HANDS-ON: The Panerai Submersible QuarantaQuattro hits the goldilocks sizeMatt Pickering
There’s really nothing else like the look of a Panerai, such is its visual singularity. A long-time favourite of Hollywood (and real-life) tough guys, it’s a legend among those whose default wristwear leans hard into “bold statement”. In fact, I’d say it’s nearly as recognisable as a Submariner, if less ubiquitous, and frankly, one of the most badass-looking tool watches out there. And the Submersible is undoubtedly the tooliest of all of the maker’s tool watches.
Released at this year’s Watches and Wonders, the Panerai Submersible QuarantaQuattro introduces a just-right 44mm case size to the regular Submersible lineup. Except for a gold special-edition model, the Submersible has only been available in a hulking 47mm case, and more recently, a far more reserved 42mm. The new versions are going to fit a lot more wrists, imbuing them with the presence the Submersible line deserves, without straying too far into action-hero territory. In other words, you won’t need Stallone-sized wrists to comfortably rock the QuarantaQuattro. Now that we’ve established the goldilocks size, let’s dive into the details.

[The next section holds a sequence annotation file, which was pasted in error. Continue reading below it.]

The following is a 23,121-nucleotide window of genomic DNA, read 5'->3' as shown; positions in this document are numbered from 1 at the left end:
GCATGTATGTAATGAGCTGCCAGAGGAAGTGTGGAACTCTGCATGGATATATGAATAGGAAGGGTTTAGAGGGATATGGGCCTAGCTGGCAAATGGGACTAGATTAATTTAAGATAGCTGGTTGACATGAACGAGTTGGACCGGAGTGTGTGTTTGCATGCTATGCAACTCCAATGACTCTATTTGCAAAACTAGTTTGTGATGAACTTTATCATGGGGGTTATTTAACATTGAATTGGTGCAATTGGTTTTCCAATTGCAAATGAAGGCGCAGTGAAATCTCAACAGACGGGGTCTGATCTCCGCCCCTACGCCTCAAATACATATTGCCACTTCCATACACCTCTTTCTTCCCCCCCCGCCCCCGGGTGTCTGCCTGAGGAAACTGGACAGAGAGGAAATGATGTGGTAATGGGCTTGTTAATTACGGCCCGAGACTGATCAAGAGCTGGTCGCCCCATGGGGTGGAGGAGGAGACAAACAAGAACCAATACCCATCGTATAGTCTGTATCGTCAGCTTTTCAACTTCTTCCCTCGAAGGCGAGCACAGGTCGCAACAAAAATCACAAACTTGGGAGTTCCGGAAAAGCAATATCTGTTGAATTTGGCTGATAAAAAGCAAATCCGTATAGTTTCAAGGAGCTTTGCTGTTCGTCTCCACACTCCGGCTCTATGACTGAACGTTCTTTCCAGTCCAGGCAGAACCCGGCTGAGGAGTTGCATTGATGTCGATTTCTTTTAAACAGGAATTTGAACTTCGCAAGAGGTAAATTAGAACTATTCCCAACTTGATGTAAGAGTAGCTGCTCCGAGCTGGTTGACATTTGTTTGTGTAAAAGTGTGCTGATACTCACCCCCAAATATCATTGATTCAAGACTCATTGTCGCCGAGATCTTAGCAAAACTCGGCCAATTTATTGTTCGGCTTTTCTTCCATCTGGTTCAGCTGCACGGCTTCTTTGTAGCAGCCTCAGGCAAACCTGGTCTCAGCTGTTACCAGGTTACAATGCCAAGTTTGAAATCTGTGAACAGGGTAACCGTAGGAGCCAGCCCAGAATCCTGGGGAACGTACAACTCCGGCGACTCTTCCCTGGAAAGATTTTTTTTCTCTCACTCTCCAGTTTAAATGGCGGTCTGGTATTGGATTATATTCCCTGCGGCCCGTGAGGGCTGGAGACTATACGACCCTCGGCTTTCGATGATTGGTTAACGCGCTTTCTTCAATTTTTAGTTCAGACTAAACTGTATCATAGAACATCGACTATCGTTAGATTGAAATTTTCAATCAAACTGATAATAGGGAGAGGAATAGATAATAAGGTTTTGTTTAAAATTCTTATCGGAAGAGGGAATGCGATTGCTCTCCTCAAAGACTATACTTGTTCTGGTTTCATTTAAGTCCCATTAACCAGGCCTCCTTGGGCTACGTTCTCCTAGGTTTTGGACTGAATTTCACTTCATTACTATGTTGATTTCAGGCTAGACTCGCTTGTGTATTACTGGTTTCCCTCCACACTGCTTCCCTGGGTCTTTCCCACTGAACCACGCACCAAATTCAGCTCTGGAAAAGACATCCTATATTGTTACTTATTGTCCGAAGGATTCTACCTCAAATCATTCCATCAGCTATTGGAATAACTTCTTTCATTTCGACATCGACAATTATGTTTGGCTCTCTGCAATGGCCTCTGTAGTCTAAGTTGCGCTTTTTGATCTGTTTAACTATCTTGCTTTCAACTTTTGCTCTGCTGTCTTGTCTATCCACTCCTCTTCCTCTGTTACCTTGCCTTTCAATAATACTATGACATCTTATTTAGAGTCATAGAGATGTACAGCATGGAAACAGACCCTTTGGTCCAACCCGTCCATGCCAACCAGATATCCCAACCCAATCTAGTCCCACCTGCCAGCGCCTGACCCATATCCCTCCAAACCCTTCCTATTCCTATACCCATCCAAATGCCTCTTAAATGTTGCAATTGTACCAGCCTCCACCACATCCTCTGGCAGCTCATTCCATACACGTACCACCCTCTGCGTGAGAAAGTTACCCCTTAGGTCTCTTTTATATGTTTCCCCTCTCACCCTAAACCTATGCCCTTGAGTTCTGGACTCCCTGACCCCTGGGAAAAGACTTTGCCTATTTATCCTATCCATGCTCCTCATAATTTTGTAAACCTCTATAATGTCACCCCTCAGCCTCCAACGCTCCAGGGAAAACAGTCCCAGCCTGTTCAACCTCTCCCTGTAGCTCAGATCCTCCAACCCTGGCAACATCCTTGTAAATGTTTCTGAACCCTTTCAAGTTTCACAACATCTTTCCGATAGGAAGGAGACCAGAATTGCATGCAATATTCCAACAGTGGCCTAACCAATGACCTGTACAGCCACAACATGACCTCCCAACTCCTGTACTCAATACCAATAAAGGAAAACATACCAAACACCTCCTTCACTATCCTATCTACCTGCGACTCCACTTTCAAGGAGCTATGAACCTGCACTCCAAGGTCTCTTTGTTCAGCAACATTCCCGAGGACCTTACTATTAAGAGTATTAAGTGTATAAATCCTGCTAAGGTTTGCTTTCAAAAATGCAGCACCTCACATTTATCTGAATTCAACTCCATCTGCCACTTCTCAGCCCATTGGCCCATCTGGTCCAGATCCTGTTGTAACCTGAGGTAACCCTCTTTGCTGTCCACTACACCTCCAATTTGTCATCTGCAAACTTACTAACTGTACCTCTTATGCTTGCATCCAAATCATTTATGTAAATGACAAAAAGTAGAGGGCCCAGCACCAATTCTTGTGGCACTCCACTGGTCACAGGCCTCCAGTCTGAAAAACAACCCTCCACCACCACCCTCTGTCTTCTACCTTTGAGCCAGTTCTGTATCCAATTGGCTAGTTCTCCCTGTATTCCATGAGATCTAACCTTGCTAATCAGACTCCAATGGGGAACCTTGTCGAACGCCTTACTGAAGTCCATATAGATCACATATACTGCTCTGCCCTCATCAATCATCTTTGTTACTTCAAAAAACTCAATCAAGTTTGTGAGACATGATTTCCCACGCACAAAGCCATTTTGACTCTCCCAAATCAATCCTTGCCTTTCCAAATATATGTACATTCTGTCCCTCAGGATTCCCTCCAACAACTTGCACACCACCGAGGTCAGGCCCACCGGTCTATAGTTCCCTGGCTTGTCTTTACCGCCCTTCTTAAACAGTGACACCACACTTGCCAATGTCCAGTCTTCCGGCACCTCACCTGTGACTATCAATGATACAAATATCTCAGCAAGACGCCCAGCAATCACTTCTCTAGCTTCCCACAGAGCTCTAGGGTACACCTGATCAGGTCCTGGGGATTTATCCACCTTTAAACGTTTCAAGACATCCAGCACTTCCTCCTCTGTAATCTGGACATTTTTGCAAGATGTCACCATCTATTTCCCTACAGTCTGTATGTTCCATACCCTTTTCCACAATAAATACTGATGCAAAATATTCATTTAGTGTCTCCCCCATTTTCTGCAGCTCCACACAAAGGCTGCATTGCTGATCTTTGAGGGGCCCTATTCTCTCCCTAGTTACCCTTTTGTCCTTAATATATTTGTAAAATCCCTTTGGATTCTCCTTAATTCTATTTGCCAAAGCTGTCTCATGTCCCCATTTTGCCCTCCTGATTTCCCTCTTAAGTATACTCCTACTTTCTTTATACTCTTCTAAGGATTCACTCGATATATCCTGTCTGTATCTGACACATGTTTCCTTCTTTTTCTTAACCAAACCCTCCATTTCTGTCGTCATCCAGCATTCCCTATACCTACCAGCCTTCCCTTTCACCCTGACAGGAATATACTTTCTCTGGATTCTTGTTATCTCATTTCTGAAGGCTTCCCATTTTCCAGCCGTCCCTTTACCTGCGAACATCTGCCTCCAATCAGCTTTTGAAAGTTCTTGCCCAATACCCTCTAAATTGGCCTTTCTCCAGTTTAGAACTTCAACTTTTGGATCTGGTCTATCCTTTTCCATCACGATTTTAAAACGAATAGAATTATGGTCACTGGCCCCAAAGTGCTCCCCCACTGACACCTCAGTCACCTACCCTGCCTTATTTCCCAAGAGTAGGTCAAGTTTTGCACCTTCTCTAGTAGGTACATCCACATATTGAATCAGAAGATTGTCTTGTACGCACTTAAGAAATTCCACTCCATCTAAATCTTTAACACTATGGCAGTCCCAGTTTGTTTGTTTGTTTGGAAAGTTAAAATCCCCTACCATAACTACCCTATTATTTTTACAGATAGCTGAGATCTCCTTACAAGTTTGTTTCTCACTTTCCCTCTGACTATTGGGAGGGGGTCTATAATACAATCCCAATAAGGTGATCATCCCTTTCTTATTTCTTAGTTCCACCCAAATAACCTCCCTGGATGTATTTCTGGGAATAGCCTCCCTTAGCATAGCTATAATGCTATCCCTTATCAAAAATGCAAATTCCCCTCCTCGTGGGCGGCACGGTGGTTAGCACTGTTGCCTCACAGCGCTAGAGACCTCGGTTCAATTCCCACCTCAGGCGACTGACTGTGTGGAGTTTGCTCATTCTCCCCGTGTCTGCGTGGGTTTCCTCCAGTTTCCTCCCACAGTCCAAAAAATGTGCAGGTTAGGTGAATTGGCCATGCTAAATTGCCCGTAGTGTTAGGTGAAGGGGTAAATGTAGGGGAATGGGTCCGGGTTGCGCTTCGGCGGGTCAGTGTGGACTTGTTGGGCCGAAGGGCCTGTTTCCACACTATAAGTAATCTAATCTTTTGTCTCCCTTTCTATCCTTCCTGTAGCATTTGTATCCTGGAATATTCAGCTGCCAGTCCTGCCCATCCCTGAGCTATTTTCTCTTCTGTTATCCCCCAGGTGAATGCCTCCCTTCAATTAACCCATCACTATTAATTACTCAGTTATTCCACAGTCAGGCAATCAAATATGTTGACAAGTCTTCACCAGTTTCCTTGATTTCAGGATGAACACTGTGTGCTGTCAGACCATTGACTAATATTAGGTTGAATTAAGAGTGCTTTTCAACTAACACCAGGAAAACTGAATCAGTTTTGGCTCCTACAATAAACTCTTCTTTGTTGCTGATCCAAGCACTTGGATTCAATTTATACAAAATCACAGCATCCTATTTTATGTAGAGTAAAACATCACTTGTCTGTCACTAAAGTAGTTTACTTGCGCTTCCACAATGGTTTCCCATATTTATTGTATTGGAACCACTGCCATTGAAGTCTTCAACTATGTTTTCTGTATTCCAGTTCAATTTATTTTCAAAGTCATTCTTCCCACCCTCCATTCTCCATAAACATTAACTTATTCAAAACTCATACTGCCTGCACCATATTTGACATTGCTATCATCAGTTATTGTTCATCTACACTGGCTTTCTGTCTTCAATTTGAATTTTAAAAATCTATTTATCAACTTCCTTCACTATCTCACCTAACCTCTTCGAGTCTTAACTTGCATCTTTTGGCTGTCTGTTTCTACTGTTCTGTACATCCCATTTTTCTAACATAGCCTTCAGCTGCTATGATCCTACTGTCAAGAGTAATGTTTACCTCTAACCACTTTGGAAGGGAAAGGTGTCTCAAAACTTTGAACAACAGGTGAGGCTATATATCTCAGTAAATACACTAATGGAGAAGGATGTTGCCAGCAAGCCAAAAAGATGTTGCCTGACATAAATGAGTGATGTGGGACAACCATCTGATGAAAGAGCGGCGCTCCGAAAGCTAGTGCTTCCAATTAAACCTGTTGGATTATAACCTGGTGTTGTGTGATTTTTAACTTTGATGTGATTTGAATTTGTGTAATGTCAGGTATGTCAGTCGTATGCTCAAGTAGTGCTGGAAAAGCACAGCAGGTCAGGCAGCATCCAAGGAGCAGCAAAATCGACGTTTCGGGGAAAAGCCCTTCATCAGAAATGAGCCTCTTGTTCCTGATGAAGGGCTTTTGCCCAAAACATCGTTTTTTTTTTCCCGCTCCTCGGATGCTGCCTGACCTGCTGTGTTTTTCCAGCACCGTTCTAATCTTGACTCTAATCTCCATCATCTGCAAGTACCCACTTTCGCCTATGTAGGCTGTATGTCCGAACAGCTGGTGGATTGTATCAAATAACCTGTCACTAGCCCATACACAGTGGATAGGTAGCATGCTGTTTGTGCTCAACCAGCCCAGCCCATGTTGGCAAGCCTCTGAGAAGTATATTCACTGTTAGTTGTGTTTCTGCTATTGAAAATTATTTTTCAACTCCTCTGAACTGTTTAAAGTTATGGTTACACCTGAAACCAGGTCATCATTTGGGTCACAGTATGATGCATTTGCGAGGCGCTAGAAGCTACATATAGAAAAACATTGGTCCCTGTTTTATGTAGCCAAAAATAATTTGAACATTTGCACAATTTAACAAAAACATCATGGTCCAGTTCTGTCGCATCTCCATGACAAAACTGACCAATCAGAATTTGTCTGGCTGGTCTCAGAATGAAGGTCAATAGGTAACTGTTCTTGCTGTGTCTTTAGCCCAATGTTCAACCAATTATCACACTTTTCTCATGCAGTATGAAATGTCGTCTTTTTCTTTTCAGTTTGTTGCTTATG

Most Panerais you may be familiar with have that instantly recognisable cushion case, but aren’t really considered actual dive watches. The plain fixed bezels and 100 metre (or less) water-resistance ratings prevent them from being true diving tools, but not so with the Submersible line. This is a bona fide diver, and the specs bear this out. Ever since the 1998 release of the 47mm Submersible, it’s been the big kahuna of the Panerai catalogue, but suited only for equally kahuna-esque wrists. The QuarantaQuattro’s 44mm, brushed 316L stainless-steel case thankfully stays faithful to the original design language of the O.G. Submersible series, with its cushion shape, wide lugs, and unidirectional all-steel timing bezel. Visually similar, but a bit bulkier than the classic Luminor case profile, this one’s rated to a depth of 300 metres, but keeps a reasonable height of 13.3mm. The Submersible also utilises the familiar oversized crown guard, a trademark Panerai design cue. The 12-sided screwdown caseback aids in the substantive water resistance, and features an engraved design of two divers piloting a submersible vehicle. So the big, bold Panerai tool watch vibes are all there, just in a more manageable package for a more democratic range of wrist sizes.